Science Questions

Can a goldfish swim in outer space?

Sun, 12th Sep 2010

Listen Now    Download as mp3 Part 1,2 from the show What Happens to a Tankful of Fish in Orbit?

Question

Warren asked:

If I took my fish in its bowl into orbit abroad the International Space Station? Now, assuming that the fish does actually survive the journey up there and it doesn’t get upset and all that kind of thing with the water coming out.. what would be the implications, in terms of physics, for a fish suspended in microgravity in its bowl in water? What do we think?

Answer

Chris -   Warren said what would happen if I took my fish in its bowl  into orbit abroad the International Space Station? Now, assuming that the fish does actually survive the journey up there and it doesn’t get upset and all that kind of thing with the water coming out.. what would be the implications, in terms of physics, for a fish suspended in microgravity in its bowl in water? What do we think?

Dominic -   I think you would have some problems keeping the water in the bowl, obviously it would  start to slosh about. But once your fish started trying to swim along - and of course fish swim by pushing water backwards which propels them forwards by the conservation of momentum - that means that the water will be pushed out of the bowl and the fish will be swimming along in the air.  Now, I’m not sure whether a fish could swim in the air in the space station?

Chris -   I don’t think it would move enough air, would it?

Dave -   Someone has built a model fish made of a giant helium balloon which looks like a giant fish and it will swim through the air.  So a fish, I think, would swim through the air very slowly.   It would of course be running out of oxygen very quickly if it did that

Chris -   I think the water would fragment wouldn’t it, as Dominic says? Well let’s assume that the water is in the bowl to start with - there is no gravity pulling down because the water and the bowl and the fish are all in free fall in orbit around the earth, so there is no net force actually applying the water against the bowl so that the bowl pushes back on the water and holds it in. So if the fish sort of disturbs the water enough all those resonances are going to build up and the water is going to splash out of the bowl, probably in lots of little particles that are then going to blob around in the air in the space craft.  And that means the fish could end up quite literally out of water, so to speak.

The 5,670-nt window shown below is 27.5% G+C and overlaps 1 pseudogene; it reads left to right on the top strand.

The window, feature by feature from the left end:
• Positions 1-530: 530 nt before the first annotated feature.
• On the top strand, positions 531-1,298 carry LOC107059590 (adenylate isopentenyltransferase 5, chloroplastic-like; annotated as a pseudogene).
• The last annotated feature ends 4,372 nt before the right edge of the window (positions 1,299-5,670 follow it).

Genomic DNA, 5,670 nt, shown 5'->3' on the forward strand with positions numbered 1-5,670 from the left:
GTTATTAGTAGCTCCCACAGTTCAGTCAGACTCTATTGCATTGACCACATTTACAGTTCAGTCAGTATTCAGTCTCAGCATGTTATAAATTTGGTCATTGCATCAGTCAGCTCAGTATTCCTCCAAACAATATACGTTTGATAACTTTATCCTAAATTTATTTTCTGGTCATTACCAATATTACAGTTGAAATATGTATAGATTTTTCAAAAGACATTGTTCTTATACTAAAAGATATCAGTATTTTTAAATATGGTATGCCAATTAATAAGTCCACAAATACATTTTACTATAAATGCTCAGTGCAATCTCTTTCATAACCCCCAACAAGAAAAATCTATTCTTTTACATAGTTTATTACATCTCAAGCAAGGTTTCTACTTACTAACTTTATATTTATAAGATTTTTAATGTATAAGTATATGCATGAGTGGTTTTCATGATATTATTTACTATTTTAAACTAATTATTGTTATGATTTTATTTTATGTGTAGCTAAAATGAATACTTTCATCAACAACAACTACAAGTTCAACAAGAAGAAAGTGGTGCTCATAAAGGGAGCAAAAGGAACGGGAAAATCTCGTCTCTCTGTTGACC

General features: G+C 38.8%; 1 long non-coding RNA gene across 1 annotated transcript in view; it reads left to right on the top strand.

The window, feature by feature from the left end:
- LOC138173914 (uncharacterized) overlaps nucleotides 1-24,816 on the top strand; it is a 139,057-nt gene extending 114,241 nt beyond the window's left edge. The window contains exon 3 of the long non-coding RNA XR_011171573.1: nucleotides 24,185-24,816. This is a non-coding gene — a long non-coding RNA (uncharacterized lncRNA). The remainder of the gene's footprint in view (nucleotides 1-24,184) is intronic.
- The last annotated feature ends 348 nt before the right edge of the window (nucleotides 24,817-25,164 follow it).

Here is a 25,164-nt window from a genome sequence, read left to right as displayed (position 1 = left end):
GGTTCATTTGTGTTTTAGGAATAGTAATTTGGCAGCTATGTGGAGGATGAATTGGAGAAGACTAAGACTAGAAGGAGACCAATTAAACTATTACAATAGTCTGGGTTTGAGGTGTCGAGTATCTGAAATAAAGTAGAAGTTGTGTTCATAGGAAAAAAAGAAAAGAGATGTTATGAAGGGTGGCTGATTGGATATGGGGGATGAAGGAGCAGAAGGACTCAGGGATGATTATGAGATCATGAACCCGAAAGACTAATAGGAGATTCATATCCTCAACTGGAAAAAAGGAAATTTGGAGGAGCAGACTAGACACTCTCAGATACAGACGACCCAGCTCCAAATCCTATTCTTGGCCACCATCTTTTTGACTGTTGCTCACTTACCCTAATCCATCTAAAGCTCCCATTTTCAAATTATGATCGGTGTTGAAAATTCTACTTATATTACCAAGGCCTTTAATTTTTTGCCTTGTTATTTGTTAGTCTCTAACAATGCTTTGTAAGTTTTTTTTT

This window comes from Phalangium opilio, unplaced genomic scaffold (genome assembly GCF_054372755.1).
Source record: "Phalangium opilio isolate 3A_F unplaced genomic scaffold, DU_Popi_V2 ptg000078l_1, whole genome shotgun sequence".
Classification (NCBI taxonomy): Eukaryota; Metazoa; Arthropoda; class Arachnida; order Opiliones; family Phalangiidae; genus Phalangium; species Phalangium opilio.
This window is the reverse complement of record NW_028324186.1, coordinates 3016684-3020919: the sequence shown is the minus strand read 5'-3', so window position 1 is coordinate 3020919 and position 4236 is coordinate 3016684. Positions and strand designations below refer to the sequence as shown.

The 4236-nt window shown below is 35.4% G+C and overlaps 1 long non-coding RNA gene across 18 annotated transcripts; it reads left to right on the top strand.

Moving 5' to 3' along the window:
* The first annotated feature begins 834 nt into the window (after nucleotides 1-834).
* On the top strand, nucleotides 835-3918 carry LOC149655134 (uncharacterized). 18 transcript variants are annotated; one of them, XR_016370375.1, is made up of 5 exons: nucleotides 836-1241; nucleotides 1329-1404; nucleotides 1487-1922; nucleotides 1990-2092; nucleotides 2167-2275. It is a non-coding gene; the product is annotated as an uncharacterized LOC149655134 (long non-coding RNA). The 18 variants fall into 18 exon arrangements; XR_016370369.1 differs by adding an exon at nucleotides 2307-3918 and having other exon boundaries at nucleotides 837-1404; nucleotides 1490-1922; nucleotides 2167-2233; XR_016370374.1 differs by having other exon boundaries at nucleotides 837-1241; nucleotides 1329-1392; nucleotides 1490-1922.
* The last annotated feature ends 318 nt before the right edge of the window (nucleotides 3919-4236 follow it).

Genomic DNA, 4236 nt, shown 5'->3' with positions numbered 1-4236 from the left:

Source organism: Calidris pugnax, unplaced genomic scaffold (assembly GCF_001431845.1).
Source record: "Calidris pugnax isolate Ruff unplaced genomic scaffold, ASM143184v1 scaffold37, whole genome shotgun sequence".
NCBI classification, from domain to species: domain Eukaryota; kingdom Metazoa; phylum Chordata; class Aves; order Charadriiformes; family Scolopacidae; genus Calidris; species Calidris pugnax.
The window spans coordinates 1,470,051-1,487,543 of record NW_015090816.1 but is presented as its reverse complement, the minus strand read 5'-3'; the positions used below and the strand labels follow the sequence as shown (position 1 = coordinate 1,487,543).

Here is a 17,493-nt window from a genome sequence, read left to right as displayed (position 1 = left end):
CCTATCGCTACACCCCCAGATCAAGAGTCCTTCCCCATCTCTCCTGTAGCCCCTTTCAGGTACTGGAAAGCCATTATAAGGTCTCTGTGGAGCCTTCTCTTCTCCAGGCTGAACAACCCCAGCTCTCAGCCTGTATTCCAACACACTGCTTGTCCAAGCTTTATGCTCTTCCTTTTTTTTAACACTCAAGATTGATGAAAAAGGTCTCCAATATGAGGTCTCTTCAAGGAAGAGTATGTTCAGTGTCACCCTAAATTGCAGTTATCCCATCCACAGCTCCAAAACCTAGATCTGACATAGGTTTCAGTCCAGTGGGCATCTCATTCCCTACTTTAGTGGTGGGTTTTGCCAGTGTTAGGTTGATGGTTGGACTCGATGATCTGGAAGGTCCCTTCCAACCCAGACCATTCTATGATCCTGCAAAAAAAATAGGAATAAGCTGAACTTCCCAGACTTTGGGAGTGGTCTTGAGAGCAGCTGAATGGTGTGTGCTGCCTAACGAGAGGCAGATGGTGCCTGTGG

Dave -   Although surface tension is quite strong – and if it is a small fish – surface tension will hold the water in the bowl for quite a long time, I would have thought, unless you really slosh it about, and if it was a small fish, probably, actually,  surface tension would  hold it in the water.

 

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How about if the fish was in a sealed system such that the water couldn't leak or splash out?

I reckon the fish would have no real problems swimming forwards/left/right, but it might initially have a problem going up and down. On Earth fish do that by using their swim bladder to alter their overall density and thus sink or float. In zero/micro gravity that wouldn't work, so they wouldn't go up or down (relative to the fishes orientation). You'd probably end up with a confused fish. Slugsie, Thu, 16th Sep 2010

I'm wondering about octopuses, in a sealed tank that is. They have some sort of sense that keeps them oriented to the horizon. Being the clever guys they are, I'd like to know how they would adapt to the space station. kenhikage, Thu, 16th Sep 2010




Not necessarily ...



http://www.youtube.com/watch?v=zaHLwla2WiI&feature=related


So in space you don't need the stereotypical spherical fishbowl. RD, Fri, 17th Sep 2010

Seriously great video - I think it shows Dave was right on the podcast about how strong the surface tension is.  I love the second experiment with the water droplets inside the air bubble; mass transfers exchanging momentum. imatfaal, Fri, 17th Sep 2010



Yea the fish would probably be confused but there wouldn't be any side effects other than that. Regarding the water sloshing out of the bowl, if the fish was a small one in relation to the bowl and presumably not horribly confined, the force of the water moving back would probably dissipate since water has quite a large amount of inertia. Chemistatwork, Fri, 10th Dec 2010

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